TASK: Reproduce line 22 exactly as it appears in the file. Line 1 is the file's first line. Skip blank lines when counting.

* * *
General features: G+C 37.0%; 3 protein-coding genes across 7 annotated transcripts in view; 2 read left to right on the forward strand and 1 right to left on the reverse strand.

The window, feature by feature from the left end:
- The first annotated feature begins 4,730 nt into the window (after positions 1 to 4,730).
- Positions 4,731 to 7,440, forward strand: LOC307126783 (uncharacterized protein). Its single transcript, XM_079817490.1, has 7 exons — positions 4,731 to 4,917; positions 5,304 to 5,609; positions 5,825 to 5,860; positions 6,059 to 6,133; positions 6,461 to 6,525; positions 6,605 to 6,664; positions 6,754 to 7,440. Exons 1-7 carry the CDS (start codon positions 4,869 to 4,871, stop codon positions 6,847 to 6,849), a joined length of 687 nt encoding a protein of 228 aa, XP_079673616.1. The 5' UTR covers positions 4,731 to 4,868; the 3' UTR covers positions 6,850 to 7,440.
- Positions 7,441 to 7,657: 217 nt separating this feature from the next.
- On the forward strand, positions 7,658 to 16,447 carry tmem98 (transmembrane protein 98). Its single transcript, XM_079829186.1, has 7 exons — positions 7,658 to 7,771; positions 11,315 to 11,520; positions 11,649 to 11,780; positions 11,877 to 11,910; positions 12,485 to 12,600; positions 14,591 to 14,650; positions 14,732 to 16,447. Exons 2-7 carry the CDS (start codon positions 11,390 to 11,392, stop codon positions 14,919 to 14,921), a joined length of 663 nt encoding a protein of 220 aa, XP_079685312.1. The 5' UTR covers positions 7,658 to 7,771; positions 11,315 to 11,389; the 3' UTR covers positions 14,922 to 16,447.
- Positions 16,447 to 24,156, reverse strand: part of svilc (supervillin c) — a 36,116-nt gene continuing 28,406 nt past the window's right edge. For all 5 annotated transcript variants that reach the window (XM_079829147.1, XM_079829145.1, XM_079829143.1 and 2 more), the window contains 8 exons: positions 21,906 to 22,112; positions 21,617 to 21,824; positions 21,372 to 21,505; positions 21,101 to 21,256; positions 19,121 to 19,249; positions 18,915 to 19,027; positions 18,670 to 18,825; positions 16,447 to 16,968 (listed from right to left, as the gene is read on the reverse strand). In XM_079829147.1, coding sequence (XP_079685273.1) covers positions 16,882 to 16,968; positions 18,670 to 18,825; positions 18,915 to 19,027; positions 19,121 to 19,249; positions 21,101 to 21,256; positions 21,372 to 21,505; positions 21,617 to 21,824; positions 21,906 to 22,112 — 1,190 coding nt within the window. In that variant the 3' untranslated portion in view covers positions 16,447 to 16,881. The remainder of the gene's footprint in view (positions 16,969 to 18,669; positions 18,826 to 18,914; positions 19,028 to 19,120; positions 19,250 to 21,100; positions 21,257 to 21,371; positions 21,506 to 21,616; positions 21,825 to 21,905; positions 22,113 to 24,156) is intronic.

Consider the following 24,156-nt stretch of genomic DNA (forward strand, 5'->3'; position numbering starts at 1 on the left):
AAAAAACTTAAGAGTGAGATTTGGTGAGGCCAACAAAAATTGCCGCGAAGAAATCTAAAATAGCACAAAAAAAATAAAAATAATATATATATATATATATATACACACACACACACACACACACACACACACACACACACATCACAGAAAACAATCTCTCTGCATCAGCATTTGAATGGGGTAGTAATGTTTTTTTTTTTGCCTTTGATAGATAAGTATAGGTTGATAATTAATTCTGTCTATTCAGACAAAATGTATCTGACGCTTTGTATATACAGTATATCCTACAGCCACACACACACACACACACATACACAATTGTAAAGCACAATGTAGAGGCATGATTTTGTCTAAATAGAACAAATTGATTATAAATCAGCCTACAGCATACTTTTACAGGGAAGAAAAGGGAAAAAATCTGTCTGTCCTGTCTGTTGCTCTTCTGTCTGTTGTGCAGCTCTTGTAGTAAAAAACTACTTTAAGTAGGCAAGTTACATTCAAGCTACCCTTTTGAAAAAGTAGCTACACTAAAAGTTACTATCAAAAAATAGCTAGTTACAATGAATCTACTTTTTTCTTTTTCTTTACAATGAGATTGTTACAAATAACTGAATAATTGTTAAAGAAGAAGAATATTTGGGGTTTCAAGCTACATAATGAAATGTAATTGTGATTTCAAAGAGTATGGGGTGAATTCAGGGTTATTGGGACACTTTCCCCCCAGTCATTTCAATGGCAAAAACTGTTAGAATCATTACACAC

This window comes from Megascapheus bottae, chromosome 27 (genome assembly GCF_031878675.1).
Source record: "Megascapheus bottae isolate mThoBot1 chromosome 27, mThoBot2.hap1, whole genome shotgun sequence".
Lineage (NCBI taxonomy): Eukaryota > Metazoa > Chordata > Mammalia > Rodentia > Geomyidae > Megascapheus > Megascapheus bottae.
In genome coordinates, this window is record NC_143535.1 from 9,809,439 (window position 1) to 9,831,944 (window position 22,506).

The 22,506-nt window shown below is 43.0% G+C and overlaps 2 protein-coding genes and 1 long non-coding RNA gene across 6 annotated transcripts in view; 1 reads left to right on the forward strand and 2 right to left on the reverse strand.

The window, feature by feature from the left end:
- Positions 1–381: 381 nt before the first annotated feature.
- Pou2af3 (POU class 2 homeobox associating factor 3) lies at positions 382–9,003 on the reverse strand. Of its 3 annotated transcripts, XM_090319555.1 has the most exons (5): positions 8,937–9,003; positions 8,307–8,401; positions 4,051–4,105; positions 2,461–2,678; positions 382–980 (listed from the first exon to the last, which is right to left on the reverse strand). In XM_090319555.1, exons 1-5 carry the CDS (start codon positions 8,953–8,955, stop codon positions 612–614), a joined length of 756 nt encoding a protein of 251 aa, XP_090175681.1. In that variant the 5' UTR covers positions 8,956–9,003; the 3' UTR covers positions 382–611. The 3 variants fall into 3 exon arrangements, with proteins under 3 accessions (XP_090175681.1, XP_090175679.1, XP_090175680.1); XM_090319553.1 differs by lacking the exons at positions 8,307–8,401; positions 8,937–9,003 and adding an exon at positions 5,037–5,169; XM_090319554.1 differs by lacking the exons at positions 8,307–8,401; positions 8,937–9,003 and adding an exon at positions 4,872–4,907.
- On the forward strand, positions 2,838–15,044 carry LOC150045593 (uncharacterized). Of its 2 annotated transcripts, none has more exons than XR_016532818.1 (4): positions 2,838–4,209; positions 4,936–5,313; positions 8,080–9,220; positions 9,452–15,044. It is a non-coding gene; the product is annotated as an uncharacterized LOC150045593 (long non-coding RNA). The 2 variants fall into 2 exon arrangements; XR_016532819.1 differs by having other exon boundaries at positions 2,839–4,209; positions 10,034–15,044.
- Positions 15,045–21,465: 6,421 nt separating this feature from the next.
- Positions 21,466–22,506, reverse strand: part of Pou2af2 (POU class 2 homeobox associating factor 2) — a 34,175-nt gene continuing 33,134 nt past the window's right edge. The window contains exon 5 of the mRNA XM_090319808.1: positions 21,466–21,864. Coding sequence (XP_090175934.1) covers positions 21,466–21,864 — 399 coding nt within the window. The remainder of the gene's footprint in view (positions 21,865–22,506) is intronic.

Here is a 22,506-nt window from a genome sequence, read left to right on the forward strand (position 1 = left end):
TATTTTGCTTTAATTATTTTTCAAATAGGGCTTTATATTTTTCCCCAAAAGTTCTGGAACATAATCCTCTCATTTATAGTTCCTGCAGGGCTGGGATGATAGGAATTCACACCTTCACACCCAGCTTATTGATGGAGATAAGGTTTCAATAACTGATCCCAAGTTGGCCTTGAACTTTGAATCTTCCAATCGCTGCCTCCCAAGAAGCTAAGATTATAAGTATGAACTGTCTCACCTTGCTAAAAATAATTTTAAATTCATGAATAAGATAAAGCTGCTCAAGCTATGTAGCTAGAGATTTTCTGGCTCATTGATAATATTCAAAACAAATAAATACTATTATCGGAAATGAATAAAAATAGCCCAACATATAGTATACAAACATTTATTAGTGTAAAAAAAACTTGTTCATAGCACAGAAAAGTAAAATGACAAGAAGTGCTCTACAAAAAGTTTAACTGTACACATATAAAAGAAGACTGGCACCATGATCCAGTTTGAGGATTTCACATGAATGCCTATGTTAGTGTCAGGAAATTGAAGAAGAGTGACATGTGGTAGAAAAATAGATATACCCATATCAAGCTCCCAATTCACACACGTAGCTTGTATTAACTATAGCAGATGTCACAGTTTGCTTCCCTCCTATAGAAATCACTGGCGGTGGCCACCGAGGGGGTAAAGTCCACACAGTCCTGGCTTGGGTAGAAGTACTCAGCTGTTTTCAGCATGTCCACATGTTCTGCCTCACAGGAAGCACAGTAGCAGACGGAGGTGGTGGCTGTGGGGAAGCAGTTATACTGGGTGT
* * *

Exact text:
TATTTTGCTTTAATTATTTTTCAAATAGGGCTTTATATTTTTCCCCAAAAGTTCTGGAACATAATCCTCTCATTTATAGTTCCTGCAGGGCTGGGATGATAGGAATTCACACCTTCACACCCAGCTTATTGATGGAGATAAGGTTTCAATAACTGATCCCAAGTTGGCCTTGAACTTTGAATCTTCCAATCGCTGCCTCCCAAGAAGCTAAGATTATAAGTATGAACTGTCTCACCTTGCTAAAAATAATTTTAAATTCATGAATAAGATAAAGCTGCTCAAGCTATGTAGCTAGAGATTTTCTGGCTCATTGATAATATTCAAAACAAATAAATACTATTATCGGAAATGAATAAAAATAGCCCAACATATAGTATACAAACATTTATTAGTGTAAAAAAAACTTGTTCATAGCACAGAAAAGTAAAATGACAAGAAGTGCTCTACAAAAAGTTTAACTGTACACATATAAAAGAAGACTGGCACCATGATCCAGTTTGAGGATTTCACATGAATGCCTATGTTAGTGTCAGGAAATTGAAGAAGAGTGACATGTGGTAGAAAAATAGATATACCCATATCAAGCTCCCAATTCACACACGTAGCTTGTATTAACTATAGCAGATGTCACAGTTTGCTTCCCTCCTATAGAAATCACTGGCGGTGGCCACCGAGGGGGTAAAGTCCACACAGTCCTGGCTTGGGTAGAAGTACTCAGCTGTTTTCAGCATGTCCACATGTTCTGCCTCACAGGAAGCACAGTAGCAGACGGAGGTGGTGGCTGTGGGGAAGCAGTTATACTGGGTGT